1 x minute clip of Gary Numan’s new promo video The Fall. The full video is featured on the Super Deluxe and Deluxe Editions of the new album, Dead Son Rising
Gary Numan has a new studio album called Dead Son Rising.
The new album developed out of a set of demos the singer had left from previous projects, but as he explains: ‘The original ideas that sparked off these songs are now barely visible. It’s grown into another animal, something more experimental.”
Produced and co-written by Ade Fenton ( Numan’s collaborator on 2006’s Jagged), the material ranges from the heavily anthemic ‘The Fall’ (written about ‘an old friendship gone bad’) to the Arabic and ghostly ‘We Are The Lost’ and one of the standout moments, the brooding ‘Dead Sun Rising’. The latter both contain elements from a sci-fi fantasy story Numan has been writing over the last few years. Meanwhile, troubled relationships are explored on ‘For The Rest Of My Life’ and Not The Love We Dream Of’, and there’s also room for two instrumentals (‘Resurrection’ and ‘Into Battle’), showcasing some of the ‘soundtrack-type’ material that Numan and Fenton have been working on recently. It all adds up to one of Numan’s most atmospheric albums – one for those who loved his B-side experiments in the past but also containing some very direct, streamlined electronic rock in the likes of ‘Big Noise Transmission’, ‘The Fall’ and ‘When The Sky Bleeds, He Will Come’.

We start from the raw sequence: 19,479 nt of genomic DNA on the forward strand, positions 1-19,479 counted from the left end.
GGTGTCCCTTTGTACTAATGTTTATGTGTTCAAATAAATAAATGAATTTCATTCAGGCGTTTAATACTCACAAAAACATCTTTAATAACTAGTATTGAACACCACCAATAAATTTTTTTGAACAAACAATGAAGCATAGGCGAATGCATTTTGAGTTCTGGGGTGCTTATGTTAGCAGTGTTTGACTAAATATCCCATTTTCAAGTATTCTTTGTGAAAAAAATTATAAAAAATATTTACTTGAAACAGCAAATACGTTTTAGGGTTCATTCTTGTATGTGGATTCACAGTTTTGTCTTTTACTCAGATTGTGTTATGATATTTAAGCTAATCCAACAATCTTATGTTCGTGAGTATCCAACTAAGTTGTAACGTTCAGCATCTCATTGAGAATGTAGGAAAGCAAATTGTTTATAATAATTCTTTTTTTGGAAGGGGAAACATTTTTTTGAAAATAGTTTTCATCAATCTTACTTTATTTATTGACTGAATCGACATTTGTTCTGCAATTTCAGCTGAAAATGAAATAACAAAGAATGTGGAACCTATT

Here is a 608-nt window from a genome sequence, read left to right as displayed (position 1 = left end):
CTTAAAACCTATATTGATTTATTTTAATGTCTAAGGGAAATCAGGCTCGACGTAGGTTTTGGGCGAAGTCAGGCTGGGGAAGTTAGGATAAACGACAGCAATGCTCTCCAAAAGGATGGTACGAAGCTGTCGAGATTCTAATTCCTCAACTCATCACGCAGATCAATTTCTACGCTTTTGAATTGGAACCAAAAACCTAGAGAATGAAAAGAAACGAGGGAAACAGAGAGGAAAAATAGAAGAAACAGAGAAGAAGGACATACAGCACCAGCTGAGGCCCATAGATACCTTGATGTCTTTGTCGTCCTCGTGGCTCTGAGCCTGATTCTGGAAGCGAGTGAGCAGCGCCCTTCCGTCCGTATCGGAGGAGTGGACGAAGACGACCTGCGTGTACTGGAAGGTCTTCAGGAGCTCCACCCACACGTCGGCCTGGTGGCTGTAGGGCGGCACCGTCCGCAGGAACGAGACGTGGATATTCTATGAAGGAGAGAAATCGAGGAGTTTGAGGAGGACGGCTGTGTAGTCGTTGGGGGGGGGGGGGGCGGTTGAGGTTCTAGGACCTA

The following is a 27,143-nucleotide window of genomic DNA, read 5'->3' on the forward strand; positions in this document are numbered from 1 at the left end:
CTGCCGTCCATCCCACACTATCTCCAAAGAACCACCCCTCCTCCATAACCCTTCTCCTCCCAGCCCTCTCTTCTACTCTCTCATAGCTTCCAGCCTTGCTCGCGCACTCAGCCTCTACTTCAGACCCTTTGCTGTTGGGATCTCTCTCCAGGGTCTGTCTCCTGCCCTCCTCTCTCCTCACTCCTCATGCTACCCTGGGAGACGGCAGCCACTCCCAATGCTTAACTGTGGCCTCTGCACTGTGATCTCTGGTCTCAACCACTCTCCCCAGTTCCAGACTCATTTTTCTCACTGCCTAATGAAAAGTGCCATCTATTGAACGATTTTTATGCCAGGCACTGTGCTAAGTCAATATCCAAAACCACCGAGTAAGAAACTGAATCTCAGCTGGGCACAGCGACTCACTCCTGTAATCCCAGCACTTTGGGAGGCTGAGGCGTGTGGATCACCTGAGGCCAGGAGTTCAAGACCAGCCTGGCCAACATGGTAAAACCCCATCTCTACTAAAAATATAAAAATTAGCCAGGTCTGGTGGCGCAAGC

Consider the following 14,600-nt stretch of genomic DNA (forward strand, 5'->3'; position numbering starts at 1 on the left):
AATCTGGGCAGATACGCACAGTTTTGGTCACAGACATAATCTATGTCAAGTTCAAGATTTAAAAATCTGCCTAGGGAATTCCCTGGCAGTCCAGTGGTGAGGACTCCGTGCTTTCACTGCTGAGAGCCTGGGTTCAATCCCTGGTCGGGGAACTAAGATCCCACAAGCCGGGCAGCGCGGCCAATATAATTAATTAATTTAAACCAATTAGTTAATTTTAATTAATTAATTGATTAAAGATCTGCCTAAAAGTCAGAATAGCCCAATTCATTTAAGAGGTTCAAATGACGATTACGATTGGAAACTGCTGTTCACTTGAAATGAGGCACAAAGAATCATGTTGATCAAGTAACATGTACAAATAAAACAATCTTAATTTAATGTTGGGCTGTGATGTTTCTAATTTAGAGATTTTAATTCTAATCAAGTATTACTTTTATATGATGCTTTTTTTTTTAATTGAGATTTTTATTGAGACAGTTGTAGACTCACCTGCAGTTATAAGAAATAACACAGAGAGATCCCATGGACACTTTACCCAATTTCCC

2. Big Noise Transmission
3. Dead Sun Rising
4. When The Sky Bleeds He Will Come
5. For The Rest Of My Life